Are you thinking about hiring legal counsel for your business? Maybe you're growing faster than anticipated, or perhaps you are confused about legal matters impacting your business. Whatever the reason, hiring an in-house lawyer makes sense, but where should you start?
What is a Legal Counsel?
An in-house legal counsel provides advice on legal matters concerning the business. The guidance from a legal counsel helps the firms to decide whether or not to take action on a particular issue that may have legal implications.
Main duties of a Legal Counsel
Drafting, reviewing, and negotiating various commercial contracts
The primary duties of a legal counsel are drafting, reviewing, and negotiating contracts and agreements. A legal counsel typically assists the company in all significant business transactions, for example, licensing agreements or finance agreements. They negotiate with third parties the terms of these contracts to get the optimum agreement for the company.
Legal counsel is in charge of ensuring compliance with regulations. The Food Standards Agency (FSA), Approved Codes of Practice for Health and Safety and GDPR are areas where the government has extensive rules and regulations. Infringement of the latter can cost businesses up to the higher maximum amount, £17.5 million or 4% of the total annual worldwide turnover. GDPR, for example, concerns all companies. Therefore it is vital that legislation is followed as minor errors could lead to catastrophic results for the business.
The lawyer provides advice on all aspects of law relevant to the company, including contracts, employment issues, intellectual property and taxation. They also monitor new laws that might affect business operations. For example, if there's a new law related to working hours or maternity leave, they can advise on how this may affect your organisation and what steps you need to take next.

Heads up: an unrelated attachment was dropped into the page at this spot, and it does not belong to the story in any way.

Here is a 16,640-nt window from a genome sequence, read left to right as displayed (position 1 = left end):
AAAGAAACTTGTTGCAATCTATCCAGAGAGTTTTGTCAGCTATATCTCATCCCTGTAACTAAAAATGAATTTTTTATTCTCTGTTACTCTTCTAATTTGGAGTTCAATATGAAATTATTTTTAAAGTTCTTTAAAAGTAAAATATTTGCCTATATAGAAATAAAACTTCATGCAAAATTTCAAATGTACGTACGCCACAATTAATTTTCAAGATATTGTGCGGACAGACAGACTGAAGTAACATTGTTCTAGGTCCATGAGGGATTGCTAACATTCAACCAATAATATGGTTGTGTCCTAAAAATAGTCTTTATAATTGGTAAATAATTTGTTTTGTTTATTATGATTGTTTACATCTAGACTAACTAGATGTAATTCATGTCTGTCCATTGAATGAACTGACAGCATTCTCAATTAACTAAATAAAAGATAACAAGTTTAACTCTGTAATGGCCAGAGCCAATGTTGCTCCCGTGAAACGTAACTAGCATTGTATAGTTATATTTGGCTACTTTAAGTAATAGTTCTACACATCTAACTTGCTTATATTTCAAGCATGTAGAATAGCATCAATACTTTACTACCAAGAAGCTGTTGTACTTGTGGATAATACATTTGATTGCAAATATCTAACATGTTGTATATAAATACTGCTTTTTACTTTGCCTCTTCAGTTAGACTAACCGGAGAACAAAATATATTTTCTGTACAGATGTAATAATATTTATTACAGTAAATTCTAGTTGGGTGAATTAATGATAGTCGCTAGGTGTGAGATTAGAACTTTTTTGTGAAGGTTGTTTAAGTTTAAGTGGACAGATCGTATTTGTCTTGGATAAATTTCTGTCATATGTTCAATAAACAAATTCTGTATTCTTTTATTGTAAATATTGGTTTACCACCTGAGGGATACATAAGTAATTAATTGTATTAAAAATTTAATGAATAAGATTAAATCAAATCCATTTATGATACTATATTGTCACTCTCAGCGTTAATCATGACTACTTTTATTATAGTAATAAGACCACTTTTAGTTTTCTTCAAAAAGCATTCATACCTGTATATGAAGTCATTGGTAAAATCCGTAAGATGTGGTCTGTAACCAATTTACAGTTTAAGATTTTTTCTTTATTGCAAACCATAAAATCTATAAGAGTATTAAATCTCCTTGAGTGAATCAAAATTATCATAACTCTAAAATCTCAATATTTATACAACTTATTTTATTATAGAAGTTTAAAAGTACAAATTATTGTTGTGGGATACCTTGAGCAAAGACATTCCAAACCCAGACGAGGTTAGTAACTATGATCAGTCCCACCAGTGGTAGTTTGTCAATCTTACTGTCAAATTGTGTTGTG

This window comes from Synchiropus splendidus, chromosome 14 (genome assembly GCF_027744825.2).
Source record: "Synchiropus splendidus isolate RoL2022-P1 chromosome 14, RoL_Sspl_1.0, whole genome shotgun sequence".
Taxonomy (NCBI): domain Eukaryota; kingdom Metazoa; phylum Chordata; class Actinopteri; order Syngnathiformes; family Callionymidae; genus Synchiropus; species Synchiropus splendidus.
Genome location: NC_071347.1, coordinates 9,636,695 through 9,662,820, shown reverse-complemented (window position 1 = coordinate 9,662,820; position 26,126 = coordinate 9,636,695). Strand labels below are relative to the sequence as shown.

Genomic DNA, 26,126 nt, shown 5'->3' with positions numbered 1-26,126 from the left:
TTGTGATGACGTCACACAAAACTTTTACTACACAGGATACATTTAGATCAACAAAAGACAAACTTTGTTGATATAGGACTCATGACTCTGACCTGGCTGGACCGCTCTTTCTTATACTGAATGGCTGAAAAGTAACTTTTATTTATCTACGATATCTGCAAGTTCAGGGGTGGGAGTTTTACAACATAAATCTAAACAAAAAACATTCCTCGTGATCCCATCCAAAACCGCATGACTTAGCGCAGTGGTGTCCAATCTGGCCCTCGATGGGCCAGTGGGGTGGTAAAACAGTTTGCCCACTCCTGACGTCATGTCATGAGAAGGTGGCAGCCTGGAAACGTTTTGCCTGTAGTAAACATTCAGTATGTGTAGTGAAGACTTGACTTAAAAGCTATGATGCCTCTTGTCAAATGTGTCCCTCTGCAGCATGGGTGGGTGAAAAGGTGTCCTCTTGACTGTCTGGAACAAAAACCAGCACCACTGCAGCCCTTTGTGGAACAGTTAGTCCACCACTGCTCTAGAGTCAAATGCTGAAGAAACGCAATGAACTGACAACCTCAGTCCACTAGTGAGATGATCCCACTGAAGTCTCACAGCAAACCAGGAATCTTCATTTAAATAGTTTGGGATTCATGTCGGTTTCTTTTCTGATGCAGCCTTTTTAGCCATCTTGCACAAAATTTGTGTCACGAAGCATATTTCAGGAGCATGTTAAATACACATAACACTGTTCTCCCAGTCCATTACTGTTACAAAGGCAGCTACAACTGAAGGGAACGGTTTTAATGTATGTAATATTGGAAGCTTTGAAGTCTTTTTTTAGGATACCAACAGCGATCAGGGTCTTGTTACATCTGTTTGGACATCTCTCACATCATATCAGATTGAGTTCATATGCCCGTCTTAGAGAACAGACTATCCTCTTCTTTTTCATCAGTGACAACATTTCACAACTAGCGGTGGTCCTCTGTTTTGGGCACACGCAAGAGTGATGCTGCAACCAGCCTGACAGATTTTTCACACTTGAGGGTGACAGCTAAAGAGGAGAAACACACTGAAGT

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Skills and qualifications
Legal counsel must possess commercial awareness skills because they deal with a wide variety of issues, including company accounts and finances and employment law and intellectual property rights. They need to draw on their knowledge of the law and apply it to a particular business situation to give valuable advice to their employer.
Legal counsels typically handle multiple matters at one time. Therefore they must prioritise their workload and work within deadlines. Legal counsel must also be thorough and accurate in their work. They are responsible for ensuring all contracts are legally sound.
Most companies will want their legal counsel to be qualified in the UK and have around 2 to 5 years of post-qualification experience. To become qualified, individuals would usually complete a qualifying law degree (LLB) and then take the Solicitor Qualifying Examination (SQE). Before September 2021, the route has been the graduate Diploma in Law (GDL) and a Legal Practice Course (LPC).
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The opinions on this page are for general information purposes only and do not constitute legal advice on which you should rely.